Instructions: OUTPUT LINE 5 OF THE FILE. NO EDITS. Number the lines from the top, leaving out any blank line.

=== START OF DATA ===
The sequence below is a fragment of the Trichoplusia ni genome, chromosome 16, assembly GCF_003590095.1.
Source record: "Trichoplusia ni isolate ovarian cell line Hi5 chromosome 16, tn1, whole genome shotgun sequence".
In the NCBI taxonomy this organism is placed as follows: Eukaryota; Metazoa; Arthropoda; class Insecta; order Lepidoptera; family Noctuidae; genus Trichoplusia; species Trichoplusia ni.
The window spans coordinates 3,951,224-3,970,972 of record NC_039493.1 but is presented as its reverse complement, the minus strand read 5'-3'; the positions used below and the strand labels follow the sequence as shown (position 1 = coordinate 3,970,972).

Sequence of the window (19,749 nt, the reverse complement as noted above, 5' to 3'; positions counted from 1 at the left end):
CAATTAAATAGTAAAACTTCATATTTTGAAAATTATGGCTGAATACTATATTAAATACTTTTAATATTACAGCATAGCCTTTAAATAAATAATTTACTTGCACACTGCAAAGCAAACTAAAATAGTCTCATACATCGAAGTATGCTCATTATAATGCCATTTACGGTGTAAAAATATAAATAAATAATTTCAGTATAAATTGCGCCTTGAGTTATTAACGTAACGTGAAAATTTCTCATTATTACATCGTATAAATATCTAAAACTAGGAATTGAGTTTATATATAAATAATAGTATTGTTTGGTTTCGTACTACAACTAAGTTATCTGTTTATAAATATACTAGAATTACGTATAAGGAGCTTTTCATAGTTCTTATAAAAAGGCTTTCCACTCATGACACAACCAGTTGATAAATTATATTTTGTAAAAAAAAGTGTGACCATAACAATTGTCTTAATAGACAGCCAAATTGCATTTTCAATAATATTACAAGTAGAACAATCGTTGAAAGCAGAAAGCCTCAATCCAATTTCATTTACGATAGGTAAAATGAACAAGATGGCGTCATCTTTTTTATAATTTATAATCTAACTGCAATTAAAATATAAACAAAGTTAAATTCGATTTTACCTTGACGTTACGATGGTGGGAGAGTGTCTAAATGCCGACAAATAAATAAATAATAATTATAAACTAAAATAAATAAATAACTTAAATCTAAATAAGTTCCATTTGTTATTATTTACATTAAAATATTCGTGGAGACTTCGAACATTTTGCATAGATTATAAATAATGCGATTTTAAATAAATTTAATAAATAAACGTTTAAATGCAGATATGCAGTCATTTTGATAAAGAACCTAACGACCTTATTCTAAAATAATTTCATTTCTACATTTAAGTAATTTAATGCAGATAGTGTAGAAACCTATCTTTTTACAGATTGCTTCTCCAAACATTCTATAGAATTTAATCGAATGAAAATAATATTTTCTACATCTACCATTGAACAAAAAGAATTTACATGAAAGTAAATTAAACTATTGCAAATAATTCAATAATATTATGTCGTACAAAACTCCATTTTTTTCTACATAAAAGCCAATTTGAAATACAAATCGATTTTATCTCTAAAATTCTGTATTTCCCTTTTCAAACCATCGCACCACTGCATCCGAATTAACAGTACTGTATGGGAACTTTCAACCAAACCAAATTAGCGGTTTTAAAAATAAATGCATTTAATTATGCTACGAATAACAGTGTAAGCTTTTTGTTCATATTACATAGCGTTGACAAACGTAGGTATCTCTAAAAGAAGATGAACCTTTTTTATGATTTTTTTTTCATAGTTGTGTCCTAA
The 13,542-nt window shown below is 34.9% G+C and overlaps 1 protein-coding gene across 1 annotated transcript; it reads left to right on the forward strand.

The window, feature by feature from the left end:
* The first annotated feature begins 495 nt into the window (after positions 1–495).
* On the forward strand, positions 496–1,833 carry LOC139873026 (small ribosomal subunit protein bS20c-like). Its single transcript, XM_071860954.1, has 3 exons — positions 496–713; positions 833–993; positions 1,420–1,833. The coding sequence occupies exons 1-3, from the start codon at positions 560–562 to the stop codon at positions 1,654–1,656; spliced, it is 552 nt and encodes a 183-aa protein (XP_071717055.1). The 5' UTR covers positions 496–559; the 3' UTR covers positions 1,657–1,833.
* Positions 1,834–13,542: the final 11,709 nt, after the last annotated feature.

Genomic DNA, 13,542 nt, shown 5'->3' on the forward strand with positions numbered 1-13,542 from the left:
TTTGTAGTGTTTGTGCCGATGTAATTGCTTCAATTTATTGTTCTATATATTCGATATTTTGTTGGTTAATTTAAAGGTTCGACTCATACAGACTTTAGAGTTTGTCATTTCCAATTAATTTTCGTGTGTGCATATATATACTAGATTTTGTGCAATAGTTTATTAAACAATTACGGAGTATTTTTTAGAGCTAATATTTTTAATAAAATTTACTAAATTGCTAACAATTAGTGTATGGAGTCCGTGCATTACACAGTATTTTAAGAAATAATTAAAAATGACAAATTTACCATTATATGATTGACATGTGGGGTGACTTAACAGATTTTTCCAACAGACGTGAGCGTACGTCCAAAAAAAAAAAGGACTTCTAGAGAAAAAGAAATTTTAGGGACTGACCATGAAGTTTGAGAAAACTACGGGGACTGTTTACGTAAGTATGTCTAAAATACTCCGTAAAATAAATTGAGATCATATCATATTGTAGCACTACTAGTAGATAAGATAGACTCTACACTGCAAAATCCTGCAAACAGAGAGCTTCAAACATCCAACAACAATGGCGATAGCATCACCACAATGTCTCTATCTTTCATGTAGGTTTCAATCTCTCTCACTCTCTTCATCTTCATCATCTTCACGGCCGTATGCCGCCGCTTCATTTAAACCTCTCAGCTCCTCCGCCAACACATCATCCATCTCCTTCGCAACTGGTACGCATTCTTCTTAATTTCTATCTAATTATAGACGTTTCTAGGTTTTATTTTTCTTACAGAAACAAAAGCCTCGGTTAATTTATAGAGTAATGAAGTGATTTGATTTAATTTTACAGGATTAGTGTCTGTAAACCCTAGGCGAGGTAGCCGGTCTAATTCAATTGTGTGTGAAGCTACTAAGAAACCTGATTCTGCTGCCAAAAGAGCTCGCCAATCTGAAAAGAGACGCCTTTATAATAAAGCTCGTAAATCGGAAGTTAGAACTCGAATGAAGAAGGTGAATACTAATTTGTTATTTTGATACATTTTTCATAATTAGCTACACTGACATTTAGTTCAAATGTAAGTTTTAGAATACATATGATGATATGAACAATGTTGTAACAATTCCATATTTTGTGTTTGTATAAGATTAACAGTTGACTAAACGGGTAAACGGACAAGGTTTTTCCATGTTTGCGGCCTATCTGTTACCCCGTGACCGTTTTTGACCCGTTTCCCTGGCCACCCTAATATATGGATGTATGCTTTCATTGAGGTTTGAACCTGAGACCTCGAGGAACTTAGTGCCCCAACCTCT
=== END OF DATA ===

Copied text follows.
Sequence of the window (19,749 nt, the reverse complement as noted above, 5' to 3'; positions counted from 1 at the left end):